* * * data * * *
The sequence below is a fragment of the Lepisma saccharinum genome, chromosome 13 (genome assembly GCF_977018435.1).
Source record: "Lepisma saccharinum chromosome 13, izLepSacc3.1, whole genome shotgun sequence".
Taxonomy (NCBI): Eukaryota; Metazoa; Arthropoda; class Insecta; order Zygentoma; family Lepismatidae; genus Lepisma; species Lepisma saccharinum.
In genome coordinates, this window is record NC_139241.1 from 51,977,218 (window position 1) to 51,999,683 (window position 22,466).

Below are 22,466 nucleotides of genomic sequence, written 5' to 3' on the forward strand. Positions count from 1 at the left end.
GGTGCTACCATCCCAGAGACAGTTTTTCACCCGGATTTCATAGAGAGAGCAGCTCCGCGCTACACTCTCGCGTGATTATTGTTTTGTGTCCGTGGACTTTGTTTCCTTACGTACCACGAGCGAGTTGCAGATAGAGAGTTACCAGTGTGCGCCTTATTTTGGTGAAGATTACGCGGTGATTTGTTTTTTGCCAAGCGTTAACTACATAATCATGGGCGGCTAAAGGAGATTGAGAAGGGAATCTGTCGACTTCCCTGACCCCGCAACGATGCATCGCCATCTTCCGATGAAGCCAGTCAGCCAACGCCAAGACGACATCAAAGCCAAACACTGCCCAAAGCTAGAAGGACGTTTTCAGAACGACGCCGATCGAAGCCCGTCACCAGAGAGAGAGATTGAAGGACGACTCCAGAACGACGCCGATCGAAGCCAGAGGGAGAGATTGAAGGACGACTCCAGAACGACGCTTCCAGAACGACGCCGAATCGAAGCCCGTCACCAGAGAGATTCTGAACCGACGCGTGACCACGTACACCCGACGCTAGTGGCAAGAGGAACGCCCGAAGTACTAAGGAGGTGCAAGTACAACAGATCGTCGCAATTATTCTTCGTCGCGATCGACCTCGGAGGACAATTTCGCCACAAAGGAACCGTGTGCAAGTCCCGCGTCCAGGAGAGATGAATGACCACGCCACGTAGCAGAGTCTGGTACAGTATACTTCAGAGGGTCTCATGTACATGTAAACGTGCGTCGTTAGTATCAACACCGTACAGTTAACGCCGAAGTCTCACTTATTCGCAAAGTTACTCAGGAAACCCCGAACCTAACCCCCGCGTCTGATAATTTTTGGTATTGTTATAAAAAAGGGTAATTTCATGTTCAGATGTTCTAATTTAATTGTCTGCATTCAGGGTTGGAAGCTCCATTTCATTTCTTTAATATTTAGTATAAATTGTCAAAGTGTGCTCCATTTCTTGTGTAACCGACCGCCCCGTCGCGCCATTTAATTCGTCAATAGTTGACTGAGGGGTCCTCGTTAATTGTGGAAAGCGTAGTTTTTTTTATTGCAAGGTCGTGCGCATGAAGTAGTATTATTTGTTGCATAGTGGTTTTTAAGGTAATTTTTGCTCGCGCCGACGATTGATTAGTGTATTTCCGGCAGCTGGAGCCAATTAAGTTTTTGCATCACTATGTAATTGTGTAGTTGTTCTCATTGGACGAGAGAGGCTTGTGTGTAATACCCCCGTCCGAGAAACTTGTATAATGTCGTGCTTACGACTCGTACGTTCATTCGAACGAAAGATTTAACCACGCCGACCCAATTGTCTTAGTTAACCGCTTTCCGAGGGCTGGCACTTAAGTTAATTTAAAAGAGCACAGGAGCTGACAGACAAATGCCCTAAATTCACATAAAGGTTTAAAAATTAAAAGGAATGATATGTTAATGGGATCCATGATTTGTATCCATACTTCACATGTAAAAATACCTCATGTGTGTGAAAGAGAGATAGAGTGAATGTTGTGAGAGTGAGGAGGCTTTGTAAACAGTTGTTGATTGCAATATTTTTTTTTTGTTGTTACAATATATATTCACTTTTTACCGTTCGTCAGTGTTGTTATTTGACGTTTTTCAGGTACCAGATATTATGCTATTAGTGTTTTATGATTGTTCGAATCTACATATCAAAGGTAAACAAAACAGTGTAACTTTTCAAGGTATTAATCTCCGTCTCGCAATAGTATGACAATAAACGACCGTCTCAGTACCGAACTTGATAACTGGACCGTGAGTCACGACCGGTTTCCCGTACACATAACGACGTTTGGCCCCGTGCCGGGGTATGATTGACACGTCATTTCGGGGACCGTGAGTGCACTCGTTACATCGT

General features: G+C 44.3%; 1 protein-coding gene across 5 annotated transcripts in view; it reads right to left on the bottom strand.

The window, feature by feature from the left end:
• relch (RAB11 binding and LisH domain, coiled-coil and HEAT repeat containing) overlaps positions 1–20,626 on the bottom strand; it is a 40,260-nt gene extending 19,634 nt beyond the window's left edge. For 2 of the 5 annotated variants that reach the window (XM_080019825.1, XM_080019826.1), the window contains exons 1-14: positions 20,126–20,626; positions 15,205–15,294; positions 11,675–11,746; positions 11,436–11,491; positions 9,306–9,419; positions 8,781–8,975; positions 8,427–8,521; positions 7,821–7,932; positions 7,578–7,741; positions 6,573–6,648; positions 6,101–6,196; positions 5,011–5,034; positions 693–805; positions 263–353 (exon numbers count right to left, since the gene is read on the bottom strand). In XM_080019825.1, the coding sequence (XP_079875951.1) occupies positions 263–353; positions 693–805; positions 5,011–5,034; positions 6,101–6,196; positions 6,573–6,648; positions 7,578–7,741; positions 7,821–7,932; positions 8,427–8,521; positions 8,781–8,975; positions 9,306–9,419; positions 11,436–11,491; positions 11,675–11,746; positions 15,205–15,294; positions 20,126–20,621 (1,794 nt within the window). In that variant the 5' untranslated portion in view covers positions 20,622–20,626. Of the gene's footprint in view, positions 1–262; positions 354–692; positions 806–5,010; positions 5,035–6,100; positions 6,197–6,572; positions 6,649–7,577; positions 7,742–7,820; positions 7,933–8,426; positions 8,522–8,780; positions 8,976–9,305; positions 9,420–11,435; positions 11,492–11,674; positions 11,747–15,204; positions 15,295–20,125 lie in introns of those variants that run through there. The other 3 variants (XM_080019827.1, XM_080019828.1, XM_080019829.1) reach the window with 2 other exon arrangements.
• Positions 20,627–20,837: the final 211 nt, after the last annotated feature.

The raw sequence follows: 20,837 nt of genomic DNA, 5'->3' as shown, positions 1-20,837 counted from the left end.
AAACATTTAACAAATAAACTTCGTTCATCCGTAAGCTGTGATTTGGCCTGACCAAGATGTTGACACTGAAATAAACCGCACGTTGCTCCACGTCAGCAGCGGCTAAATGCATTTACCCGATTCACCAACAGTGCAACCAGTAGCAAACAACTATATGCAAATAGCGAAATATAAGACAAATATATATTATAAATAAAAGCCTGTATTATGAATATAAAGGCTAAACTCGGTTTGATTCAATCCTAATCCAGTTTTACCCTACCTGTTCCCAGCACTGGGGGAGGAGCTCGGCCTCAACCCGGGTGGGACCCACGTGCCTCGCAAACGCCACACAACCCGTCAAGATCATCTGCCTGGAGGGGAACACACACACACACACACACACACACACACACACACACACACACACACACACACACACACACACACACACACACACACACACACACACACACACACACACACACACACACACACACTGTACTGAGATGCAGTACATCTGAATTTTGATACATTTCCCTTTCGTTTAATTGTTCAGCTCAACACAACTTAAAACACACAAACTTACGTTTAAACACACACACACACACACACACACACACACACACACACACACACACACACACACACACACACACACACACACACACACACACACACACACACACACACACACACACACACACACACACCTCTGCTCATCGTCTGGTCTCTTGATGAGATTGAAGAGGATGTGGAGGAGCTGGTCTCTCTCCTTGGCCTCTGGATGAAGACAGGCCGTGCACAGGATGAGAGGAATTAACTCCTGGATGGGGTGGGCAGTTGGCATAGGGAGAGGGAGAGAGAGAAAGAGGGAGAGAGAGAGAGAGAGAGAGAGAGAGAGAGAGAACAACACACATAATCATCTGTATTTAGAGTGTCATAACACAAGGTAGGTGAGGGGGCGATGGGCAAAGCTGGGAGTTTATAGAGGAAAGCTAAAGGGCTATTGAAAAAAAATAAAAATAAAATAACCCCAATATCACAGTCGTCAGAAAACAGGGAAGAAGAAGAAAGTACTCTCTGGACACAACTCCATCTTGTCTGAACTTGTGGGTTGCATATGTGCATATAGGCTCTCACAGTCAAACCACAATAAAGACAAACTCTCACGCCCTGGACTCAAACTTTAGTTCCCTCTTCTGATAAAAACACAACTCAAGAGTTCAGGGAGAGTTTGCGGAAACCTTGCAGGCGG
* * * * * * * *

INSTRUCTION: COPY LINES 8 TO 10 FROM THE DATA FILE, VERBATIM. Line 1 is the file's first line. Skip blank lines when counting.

The window, feature by feature from the left end:
• relch (RAB11 binding and LisH domain, coiled-coil and HEAT repeat containing) overlaps positions 1–20,626 on the bottom strand; it is a 40,260-nt gene extending 19,634 nt beyond the window's left edge. For 2 of the 5 annotated variants that reach the window (XM_080019825.1, XM_080019826.1), the window contains exons 1-14: positions 20,126–20,626; positions 15,205–15,294; positions 11,675–11,746; positions 11,436–11,491; positions 9,306–9,419; positions 8,781–8,975; positions 8,427–8,521; positions 7,821–7,932; positions 7,578–7,741; positions 6,573–6,648; positions 6,101–6,196; positions 5,011–5,034; positions 693–805; positions 263–353 (exon numbers count right to left, since the gene is read on the bottom strand). In XM_080019825.1, the coding sequence (XP_079875951.1) occupies positions 263–353; positions 693–805; positions 5,011–5,034; positions 6,101–6,196; positions 6,573–6,648; positions 7,578–7,741; positions 7,821–7,932; positions 8,427–8,521; positions 8,781–8,975; positions 9,306–9,419; positions 11,436–11,491; positions 11,675–11,746; positions 15,205–15,294; positions 20,126–20,621 (1,794 nt within the window). In that variant the 5' untranslated portion in view covers positions 20,622–20,626. Of the gene's footprint in view, positions 1–262; positions 354–692; positions 806–5,010; positions 5,035–6,100; positions 6,197–6,572; positions 6,649–7,577; positions 7,742–7,820; positions 7,933–8,426; positions 8,522–8,780; positions 8,976–9,305; positions 9,420–11,435; positions 11,492–11,674; positions 11,747–15,204; positions 15,295–20,125 lie in introns of those variants that run through there. The other 3 variants (XM_080019827.1, XM_080019828.1, XM_080019829.1) reach the window with 2 other exon arrangements.
• Positions 20,627–20,837: the final 211 nt, after the last annotated feature.